Please Note: This article is written for users of the following Microsoft Excel versions: 97, 2000, 2002, and 2003. If you are using a later version (Excel 2007 or later), this tip may not work for you. For a version of this tip written specifically for later versions of Excel, click here: Extracting a Pattern from within Text.
by Allen Wyatt
(last updated June 2, 2015)
Tom has a worksheet that contains about 20,000 cells full of textual data. From within these cells he needs to extract a specific pattern of text. The pattern is ##-##### where each # is a digit. This pattern does not appear at a set place in each cell. Tom wonders if there is a way to extract the desired information.
There are several ways that you can approach this problem, and the correct solution for your needs will depend on the characteristics of the data with which you are working. If you know that the only place in your data that you will have a dash is within your pattern, then you can key off of the presence of the dash by using a formula such as the following:
This finds the dash and then grabs the eight characters beginning two characters to the left of the dash. This obviously will not work if there are dashes in other places in the text or if it is possible to have "patterns" that include non-digits (such as 12-34B32) and you want those excluded. In that case you'll need a much more complex formula:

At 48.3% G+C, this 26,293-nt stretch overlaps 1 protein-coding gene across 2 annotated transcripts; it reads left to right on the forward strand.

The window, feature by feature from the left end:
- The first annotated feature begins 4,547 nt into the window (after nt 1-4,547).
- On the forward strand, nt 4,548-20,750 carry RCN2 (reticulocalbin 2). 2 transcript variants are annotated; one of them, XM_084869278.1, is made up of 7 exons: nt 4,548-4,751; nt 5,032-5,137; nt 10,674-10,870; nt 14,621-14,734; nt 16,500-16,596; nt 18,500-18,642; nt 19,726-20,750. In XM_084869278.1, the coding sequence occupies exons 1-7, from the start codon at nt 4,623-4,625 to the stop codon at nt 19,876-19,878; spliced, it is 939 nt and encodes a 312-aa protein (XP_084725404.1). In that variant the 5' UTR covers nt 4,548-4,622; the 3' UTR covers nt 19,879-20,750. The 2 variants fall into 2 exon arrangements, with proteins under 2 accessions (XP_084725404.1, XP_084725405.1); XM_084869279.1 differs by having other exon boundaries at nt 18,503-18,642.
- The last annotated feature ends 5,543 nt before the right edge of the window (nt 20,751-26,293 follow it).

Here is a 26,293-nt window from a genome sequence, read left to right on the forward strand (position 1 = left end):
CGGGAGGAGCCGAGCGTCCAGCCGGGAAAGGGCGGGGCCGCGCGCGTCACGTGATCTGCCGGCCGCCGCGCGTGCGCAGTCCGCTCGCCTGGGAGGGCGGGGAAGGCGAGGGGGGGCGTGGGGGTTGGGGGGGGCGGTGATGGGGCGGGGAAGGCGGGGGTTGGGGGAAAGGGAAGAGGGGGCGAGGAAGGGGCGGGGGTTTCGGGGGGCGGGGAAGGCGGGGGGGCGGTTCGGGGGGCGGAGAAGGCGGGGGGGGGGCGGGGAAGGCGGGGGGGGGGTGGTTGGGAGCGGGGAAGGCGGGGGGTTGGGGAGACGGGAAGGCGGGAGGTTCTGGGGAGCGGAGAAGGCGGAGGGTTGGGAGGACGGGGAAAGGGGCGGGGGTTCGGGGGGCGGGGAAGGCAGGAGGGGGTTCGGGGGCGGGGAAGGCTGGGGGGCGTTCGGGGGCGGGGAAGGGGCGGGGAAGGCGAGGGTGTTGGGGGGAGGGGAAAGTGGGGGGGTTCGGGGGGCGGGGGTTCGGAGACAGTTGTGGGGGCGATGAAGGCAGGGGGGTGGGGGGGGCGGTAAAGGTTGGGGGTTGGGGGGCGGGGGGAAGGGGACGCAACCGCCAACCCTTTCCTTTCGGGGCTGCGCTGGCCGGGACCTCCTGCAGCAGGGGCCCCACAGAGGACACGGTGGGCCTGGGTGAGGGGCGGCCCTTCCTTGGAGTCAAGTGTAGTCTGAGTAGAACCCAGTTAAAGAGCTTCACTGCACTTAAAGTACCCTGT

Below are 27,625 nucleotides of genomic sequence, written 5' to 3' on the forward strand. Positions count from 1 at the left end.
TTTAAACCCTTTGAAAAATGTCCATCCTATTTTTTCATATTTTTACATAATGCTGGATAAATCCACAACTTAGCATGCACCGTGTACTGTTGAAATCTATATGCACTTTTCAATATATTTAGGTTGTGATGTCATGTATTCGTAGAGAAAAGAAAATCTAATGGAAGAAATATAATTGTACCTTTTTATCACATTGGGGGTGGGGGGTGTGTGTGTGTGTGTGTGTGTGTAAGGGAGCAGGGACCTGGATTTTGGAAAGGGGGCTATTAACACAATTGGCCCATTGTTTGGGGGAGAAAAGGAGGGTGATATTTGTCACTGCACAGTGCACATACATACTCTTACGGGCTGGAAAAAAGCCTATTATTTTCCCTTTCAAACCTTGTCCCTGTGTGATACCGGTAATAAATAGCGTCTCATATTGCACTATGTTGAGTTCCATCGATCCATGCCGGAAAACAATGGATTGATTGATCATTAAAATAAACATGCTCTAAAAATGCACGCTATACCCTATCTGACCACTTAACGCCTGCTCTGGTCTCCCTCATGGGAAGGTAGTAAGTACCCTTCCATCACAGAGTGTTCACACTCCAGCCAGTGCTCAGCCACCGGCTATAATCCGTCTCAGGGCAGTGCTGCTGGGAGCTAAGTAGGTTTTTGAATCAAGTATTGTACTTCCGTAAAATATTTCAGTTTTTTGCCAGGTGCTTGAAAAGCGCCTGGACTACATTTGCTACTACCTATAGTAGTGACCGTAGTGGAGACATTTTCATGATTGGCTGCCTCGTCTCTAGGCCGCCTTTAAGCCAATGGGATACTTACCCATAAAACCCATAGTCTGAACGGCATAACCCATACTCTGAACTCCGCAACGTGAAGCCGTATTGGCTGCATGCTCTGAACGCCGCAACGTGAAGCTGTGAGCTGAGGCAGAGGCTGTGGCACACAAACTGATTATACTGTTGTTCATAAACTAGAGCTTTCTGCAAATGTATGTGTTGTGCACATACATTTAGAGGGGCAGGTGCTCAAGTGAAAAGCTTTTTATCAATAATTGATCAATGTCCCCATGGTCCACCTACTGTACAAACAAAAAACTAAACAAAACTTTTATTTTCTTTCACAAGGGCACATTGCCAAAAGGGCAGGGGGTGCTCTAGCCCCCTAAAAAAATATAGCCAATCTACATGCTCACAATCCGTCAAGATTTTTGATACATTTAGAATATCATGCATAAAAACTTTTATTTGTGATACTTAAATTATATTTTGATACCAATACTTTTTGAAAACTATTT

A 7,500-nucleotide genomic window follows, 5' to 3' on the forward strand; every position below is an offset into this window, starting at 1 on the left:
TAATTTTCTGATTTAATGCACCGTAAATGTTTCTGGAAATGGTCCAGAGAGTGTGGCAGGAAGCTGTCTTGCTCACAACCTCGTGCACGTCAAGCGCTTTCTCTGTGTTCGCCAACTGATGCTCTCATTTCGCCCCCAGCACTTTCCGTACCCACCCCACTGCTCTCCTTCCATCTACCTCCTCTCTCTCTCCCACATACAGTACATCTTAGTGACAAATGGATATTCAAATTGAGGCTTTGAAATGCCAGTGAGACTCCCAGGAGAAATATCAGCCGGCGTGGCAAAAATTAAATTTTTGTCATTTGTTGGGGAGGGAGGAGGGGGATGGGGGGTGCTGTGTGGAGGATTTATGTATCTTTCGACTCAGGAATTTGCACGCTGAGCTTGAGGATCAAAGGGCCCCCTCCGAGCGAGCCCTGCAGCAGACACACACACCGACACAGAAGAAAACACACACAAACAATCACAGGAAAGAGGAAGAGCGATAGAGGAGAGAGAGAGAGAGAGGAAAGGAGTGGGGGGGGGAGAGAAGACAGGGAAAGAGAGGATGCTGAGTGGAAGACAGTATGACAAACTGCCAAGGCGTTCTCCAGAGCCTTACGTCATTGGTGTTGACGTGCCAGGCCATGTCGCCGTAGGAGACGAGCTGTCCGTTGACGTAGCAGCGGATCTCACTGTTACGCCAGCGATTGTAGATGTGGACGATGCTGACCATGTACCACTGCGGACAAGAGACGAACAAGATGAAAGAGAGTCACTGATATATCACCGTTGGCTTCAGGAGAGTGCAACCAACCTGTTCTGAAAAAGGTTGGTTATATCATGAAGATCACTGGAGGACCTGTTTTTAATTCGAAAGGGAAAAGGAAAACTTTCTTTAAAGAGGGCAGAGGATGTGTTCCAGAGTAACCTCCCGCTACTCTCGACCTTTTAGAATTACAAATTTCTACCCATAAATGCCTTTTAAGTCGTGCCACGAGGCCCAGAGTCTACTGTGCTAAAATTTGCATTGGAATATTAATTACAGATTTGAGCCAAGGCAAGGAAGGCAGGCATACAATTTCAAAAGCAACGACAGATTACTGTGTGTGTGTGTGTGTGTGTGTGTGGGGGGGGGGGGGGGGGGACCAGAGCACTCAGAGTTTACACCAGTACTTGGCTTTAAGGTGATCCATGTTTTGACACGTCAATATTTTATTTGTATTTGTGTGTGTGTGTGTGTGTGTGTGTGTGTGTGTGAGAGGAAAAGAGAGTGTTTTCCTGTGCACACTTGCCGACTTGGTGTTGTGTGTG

=IF(ISERROR(INT(MID(A1, FIND("-", A1, 1)-2, 2)) & INT(MID( A1, FIND("-", A1, 1)+1, 5))), "", MID(A1, FIND("-", A1)-2, 8))
This includes an error checking component that finds out if the characters just before the dash and just after the dash contain anything other than digits. If they do, then nothing is returned.
The one thing that these formulaic approaches don't do is handle those situations where there may be more than one occurrence of the pattern within the same cell. In that case, a macro is the best approach. The following will extract the valid patterns and place them in a new worksheet called "Results".
Sub ExtractPattern() On Error Resume Next Set SourceSheet = ActiveSheet Set TargetSheet = ActiveWorkbook.Sheets("Results") If Err = 0 Then Worksheets("Results").Delete End If Worksheets.Add ActiveSheet.Name = "Results" Set TargetSheet = ActiveSheet Cells(1, 1).Value = "Found Codes" Cells(1, 1).Font.Bold = True iTargetRow = 2 SourceSheet.Select Selection.SpecialCells(xlCellTypeLastCell).Select Range(Selection, Cells(1)).Select For Each c In Selection.Cells If c.Value Like "*##-#####*" Then sRaw = c.Value iPos = InStr(sRaw, "-") Do While iPos > 0 If iPos < 3 Then sRaw = " " & sRaw iPos = iPos + 2 End If sTemp = Mid(sRaw, iPos - 2, 8) sRaw = Mid(sRaw, iPos + 6, Len(sRaw)) If sTemp Like "##-#####" Then TargetSheet.Cells(iTargetRow, 1) = sTemp iTargetRow = iTargetRow + 1 Else sRaw = Mid(sTemp, 4, 5) & sRaw End If iPos = InStr(sRaw, "-") Loop End If Next c End Sub
Note that the macro uses the Like function in two places. The first instance determines if the pattern occurs anywhere in the cell, and the second instance is used to determine if the extracted characters exactly match the desired pattern.
ExcelTips is your source for cost-effective Microsoft Excel training. This tip (7348) applies to Microsoft Excel 97, 2000, 2002, and 2003. You can find a version of this tip for the ribbon interface of Excel (Excel 2007 and later) here: Extracting a Pattern from within Text.
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